Another principle in breaking sinful habits and acquiring new ones is to never let an ex-ception occur.  There's a big draw to say "well, just this once".  That type of thinking is subtle and dangerous as it allows the door to be opened.  We may convince ourselves that tomorrow will be different but when the next day comes we once again say, "well, just this once."  Day after day it just becomes more difficult to say no.  Anybody who has had an addiction to drinking or smoking knows this to be true.  The habits of sin must be broken, but they never will till we make a basic commitment to a life of holiness without exception.  The Apostle John said, "My dear children, I write this to you so that you will not sin." (1 John 2:1).  The whole purpose of John's letter, he says, is that we not sin.  We, on the other hand, tend to make a goal that we will not sin very much.  But in reality God is calling us to not move his standard down.  Our aim is not to sin, period.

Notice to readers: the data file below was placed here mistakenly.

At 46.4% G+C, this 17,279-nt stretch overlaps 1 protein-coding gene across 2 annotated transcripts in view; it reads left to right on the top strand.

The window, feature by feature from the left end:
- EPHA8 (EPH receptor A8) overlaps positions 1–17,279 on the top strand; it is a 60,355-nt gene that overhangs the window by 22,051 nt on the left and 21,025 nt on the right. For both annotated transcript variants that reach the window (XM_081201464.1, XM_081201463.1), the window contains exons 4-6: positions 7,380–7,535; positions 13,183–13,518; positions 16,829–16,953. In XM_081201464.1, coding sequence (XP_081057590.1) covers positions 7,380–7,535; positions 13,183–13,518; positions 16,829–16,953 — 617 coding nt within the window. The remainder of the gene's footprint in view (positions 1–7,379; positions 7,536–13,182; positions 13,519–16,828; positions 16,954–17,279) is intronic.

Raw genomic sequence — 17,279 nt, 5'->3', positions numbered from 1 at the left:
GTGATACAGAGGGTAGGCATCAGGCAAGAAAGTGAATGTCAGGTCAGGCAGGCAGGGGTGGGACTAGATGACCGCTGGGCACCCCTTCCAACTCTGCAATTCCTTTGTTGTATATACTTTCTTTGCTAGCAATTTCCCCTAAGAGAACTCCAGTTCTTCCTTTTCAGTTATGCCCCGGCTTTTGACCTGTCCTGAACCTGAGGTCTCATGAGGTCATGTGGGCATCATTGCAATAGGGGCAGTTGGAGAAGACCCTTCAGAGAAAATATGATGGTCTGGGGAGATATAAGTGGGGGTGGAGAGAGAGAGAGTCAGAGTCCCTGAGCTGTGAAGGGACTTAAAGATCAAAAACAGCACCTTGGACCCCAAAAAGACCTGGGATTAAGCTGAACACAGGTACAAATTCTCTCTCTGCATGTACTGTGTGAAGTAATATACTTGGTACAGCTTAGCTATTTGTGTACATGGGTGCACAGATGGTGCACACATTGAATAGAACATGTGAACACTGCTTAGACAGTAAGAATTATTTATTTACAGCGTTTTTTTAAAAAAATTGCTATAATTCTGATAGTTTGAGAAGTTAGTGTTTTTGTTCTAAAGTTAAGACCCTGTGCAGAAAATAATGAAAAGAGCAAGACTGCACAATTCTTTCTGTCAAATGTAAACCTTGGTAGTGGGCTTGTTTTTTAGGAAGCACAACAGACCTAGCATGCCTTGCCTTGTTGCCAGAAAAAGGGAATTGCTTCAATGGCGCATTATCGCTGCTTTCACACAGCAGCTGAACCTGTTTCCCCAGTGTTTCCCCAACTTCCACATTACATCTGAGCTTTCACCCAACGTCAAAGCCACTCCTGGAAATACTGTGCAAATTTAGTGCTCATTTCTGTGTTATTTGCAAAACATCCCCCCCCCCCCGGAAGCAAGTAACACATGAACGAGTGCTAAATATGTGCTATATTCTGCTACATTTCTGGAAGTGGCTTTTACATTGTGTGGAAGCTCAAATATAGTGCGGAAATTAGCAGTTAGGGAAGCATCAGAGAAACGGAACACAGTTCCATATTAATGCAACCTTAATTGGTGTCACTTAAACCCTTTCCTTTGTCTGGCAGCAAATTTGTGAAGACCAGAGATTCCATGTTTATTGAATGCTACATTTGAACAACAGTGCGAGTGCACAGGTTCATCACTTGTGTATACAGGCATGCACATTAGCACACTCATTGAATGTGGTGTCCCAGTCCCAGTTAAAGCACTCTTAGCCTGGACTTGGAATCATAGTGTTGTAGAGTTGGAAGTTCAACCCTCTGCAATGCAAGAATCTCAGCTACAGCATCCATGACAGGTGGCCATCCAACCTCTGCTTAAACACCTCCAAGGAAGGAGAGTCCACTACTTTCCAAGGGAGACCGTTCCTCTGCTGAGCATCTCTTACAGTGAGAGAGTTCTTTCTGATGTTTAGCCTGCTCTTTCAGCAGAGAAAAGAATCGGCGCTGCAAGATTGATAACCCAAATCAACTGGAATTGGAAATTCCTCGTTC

Sanctified Vessels in the Great House

In the tabernacle there were many vessels made holy for God’s service so Paul says to the Thessalonians (1 Thess. 4:4), “everyone of you should know how to possess his vessel in sanctification.”  There is an individual sense here but Paul also gives it a collective sense in 2 Tim. 2:16-22.  We need both holiness in our personal lives as well as our ecclesial life.

“But shun profane and vain babblings: for they will increase unto more ungodliness. And their word will eat as doth a canker: of whom is Hymenaeus and Philetus; Who concerning the truth have erred, saying that the resurrection is past already; and overthrow the faith of some. Nevertheless the foundation of God standeth sure, having this seal, The Lord knoweth them that are his. And, Let every one that nameth the name of Christ depart from iniquity.